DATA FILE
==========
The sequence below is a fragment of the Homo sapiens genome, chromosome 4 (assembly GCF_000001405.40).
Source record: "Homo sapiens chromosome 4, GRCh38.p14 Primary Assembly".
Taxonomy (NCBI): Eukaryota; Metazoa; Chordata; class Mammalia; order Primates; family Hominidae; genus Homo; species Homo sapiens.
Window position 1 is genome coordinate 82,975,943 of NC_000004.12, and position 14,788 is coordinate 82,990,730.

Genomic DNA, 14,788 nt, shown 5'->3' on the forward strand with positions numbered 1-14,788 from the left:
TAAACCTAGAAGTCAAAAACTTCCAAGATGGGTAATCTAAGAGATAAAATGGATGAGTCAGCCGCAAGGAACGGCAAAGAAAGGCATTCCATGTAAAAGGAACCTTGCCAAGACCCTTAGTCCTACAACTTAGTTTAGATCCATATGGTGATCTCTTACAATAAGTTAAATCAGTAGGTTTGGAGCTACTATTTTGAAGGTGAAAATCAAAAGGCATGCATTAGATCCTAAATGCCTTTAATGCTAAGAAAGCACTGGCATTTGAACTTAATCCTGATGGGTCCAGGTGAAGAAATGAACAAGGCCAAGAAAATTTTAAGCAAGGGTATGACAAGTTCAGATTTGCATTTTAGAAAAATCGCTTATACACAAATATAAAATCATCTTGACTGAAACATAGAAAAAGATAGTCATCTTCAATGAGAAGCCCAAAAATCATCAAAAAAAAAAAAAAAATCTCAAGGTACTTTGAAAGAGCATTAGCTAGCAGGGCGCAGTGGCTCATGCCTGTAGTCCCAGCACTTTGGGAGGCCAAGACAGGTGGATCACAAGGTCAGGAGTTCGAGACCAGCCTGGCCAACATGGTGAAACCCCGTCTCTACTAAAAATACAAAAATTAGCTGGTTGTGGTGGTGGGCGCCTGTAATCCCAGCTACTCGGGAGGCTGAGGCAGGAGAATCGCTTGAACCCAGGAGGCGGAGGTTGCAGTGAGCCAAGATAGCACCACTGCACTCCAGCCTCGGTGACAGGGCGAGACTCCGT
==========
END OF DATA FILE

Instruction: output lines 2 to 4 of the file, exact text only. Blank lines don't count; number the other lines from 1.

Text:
Source record: "Homo sapiens chromosome 4, GRCh38.p14 Primary Assembly".
Taxonomy (NCBI): Eukaryota; Metazoa; Chordata; class Mammalia; order Primates; family Hominidae; genus Homo; species Homo sapiens.
Window position 1 is genome coordinate 82,975,943 of NC_000004.12, and position 14,788 is coordinate 82,990,730.